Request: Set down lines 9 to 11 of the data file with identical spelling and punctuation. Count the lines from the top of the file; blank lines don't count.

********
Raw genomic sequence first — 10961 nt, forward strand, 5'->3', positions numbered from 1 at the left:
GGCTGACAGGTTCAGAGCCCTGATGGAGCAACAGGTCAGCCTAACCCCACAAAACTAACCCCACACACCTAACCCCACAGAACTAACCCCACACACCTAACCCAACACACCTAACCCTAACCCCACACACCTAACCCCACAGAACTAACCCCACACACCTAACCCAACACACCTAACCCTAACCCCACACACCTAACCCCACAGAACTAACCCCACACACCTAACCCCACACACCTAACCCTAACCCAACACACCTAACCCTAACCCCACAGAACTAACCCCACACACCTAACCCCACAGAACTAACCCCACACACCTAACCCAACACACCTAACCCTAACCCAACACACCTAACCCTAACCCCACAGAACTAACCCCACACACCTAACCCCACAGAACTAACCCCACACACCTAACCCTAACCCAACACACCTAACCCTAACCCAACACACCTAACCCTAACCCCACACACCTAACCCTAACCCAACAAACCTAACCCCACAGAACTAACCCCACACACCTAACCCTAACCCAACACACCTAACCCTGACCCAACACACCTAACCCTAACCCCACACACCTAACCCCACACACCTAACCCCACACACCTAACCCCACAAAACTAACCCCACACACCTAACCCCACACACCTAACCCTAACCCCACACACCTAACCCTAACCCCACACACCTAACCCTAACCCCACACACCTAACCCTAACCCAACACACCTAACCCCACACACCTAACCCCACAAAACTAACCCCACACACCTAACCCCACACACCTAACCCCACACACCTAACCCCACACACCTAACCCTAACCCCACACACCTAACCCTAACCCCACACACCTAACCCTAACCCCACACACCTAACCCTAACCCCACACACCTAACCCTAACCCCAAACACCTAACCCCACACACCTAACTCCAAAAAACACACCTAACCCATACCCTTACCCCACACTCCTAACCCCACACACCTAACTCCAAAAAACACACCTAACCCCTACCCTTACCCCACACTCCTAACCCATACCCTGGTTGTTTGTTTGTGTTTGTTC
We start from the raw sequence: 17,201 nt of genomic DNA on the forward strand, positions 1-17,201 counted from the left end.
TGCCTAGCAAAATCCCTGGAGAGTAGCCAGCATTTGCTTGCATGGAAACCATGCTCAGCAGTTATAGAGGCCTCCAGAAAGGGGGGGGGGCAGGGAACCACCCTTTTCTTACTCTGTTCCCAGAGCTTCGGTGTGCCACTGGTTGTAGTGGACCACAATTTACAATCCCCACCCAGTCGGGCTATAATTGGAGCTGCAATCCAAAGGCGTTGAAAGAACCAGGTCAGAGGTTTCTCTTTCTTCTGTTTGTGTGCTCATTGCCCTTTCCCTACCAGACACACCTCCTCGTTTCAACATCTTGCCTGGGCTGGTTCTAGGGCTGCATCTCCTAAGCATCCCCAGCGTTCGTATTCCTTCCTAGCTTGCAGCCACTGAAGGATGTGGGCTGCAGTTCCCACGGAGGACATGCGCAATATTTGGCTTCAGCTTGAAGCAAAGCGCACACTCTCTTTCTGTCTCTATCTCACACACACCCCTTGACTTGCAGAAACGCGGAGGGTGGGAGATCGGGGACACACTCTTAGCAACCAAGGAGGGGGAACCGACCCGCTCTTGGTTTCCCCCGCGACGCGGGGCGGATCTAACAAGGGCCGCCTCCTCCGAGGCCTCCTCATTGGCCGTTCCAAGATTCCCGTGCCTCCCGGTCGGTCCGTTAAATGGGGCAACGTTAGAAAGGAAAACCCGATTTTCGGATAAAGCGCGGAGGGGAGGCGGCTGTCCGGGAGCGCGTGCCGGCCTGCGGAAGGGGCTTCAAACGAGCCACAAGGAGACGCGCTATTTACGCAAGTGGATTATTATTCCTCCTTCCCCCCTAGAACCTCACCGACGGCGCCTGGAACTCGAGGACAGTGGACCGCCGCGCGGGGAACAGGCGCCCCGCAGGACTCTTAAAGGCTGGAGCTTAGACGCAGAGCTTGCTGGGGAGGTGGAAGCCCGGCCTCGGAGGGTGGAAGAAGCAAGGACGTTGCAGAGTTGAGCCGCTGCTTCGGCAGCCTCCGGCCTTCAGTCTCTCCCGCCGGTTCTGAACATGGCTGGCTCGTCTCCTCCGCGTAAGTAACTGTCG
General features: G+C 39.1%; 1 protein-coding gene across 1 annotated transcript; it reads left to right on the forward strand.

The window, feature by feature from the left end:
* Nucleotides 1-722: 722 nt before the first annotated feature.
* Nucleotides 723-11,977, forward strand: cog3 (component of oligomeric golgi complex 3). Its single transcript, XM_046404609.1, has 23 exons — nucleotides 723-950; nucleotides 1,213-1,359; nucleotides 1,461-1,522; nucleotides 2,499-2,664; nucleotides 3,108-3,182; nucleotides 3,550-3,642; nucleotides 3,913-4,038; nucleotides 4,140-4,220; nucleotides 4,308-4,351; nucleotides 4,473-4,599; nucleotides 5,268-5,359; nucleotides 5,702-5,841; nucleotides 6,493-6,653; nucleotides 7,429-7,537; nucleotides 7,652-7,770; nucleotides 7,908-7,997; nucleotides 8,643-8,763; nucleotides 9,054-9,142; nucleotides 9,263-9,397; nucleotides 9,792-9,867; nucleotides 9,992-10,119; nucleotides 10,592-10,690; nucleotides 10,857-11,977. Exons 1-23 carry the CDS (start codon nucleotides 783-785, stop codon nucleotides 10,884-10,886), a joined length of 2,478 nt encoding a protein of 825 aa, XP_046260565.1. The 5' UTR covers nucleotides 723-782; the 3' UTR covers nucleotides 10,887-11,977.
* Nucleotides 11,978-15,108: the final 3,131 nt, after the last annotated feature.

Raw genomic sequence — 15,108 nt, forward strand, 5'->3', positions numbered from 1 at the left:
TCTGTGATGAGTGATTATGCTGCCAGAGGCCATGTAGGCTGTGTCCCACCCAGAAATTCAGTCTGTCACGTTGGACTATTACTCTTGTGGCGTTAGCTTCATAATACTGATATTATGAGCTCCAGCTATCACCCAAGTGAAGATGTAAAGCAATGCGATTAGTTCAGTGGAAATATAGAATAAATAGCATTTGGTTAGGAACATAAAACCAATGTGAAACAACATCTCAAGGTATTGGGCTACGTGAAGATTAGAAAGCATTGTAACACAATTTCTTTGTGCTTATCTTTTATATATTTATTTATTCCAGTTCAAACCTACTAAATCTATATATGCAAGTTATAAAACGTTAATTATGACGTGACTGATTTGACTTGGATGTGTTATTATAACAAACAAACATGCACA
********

* Nucleotides 11,978-15,108: the final 3,131 nt, after the last annotated feature.

Raw genomic sequence — 15,108 nt, forward strand, 5'->3', positions numbered from 1 at the left:
TCTGTGATGAGTGATTATGCTGCCAGAGGCCATGTAGGCTGTGTCCCACCCAGAAATTCAGTCTGTCACGTTGGACTATTACTCTTGTGGCGTTAGCTTCATAATACTGATATTATGAGCTCCAGCTATCACCCAAGTGAAGATGTAAAGCAATGCGATTAGTTCAGTGGAAATATAGAATAAATAGCATTTGGTTAGGAACATAAAACCAATGTGAAACAACATCTCAAGGTATTGGGCTACGTGAAGATTAGAAAGCATTGTAACACAATTTCTTTGTGCTTATCTTTTATATATTTATTTATTCCAGTTCAAACCTACTAAATCTATATATGCAAGTTATAAAACGTTAATTATGACGTGACTGATTTGACTTGGATGTGTTATTATAACAAACAAACATGCACA